Grassroots Economic Survival
From humble beginnings six years ago, Baltimore’s worker-owned roaster and retailer Thread Coffee Roasters has been building a solid local patronage based on mutual benefits through its Community Supported Coffee program, inspired by the community cupported agriculture, or CSA, subscription model.
For an upfront cost of $100, local customers receive a 12-ounce tin that can be refilled 10 times with any of the single-origins or blends that Thread has available — representing a savings of about $5 to $7 compared to single-bag purchases. The program never expires, so members can refill at their own pace. It also encourages zero waste in the roaster to consumer supply chain.
“By eliminating waste, we are also reducing costs, which is a very important thing for us because specialty coffee can often be very unapproachable for people of a lower income,” said Thread worker/owner Nani Ferreira-Mathews, who is involved in both roasting and sales for the company. “The subscription also continues to give us capital that we can rely on, helping us grow the cafe program and generate a secure income for the roastery so that we can continue to pay for all the green coffee that’s coming in.”
Thread currently has three workers/owners and two employees, each with a general area of specialization, although everyone shares in the load. When it comes to making key decisions about the future of the company or financial decisions, all of the workers/owners participate equally.
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There are many differences between electric cooperatives and commercial utilities.
- Cooperatives have member-owners, not just customers. The members of the cooperative are also its customers.
- Cooperatives follow a democratic process, not board governance. Every member can vote and has a right to participate in the policy-making process. They also elect local board members. With commercial utilities, only shareholders have any say in running the company. All members of cooperatives can take part in shaping policies and influencing the business.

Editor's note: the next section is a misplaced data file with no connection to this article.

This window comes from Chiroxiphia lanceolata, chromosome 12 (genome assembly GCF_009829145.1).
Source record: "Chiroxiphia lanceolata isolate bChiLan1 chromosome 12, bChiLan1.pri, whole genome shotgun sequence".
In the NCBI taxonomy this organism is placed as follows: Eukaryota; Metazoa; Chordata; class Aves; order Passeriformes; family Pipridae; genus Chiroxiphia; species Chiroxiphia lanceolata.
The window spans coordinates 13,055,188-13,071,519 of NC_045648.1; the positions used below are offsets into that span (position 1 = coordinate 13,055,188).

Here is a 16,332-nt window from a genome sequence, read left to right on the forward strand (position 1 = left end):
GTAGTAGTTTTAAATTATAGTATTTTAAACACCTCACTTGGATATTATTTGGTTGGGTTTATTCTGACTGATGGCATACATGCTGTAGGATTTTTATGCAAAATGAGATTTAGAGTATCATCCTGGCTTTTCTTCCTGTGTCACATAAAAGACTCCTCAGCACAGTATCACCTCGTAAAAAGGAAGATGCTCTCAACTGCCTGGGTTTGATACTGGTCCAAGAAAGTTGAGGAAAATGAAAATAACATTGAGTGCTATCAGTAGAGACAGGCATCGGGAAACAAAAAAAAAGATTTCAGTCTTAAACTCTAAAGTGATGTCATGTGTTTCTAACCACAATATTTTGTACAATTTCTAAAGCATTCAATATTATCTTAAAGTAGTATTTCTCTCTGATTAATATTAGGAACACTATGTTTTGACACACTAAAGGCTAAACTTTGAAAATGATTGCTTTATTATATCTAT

- Cooperatives focus on service, not profits. Electric cooperatives bring electricity to rural areas because for-profit electric companies are reluctant to serve areas where customers may be miles apart. In cities and towns where homes and businesses are close together, power companies make more money per line mile. Though cooperatives don’t ignore the need to make a reasonable profit, they focus on customers because the organizations exist to provide service.
- Members participate financially. Investors in commercial companies put their money to work and expect company growth to produce a return. When cooperatives produce a margin -- revenue that exceeds the cost of providing service -- it’s reserved as capital credits. The reserves are used to build and maintain the cooperative’s infrastructure and facilities and to provide for other service needs. Each member is allotted an amount of the capital credits based on how much electricity the member consumes. This consumption is called "patronage." When deemed appropriate by the board, a portion of capital credits may be paid to members according to the cooperative's bylaws. Investors buy shares in companies based on their financial ability and personal discretion. But members of a cooperative are usually required to “invest” initially by paying a registration fee, then provide continuous capital by consuming and paying for electricity.
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Four outstanding cooperative leaders will receive the cooperative community’s most prestigious honor on May 8, 2019, when they are inducted into the Cooperative Hall of Fame.
The inductees are: Terry Appleby, retired General Manager of Hanover Consumer Cooperative Society; Richard L. Ensweiler, retired president and CEO of Cornerstone Credit Union League; Anne Reynolds, former Executive Director of the University of Wisconsin-Madison’s Center for Cooperatives; and Richard Stammer, retired president and CEO of Agri-Mark Inc. and Cabot Creamery Cooperative.
These cooperative leaders will be recognized at the annual Cooperative Hall of Fame dinner and induction ceremony at the National Press Club in Washington, D.C., on the evening of May 8, 2019. In conjunction with the ceremony, a public forum on cooperative development and leadership will be held in the afternoon.
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Since opening a plant in Canton, Mississippi 15 years ago, auto manufacturer Nissan has been awarded at least $1.3 billion in tax subsidies.
Meanwhile, since 2010, small and cooperative farmers across Alabama, Georgia and Mississippi have received just $2.3 million from the US Department of Agriculture’s (USDA) Rural Business Enterprise Grant Program, their primary source of economic support.
A report from the Institute for Policy Studies, titled “Agricultural Cooperatives: Opportunities and Challenges for African-American Women in the South,” makes the case that redirecting governmental support from corporate welfare to agricultural co-ops could provide an alternative vision for economic development in the South.
Read the rest at In These Times
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The underlying problem here is the classic problem of business unionism—it confuses growing a movement with selling a product.
Outgoing SEIU Local 775 President David Rolf is the most prominent exponent of this dead-end approach. His new book proposes that unions stay relevant by pursuing nine “value propositions.”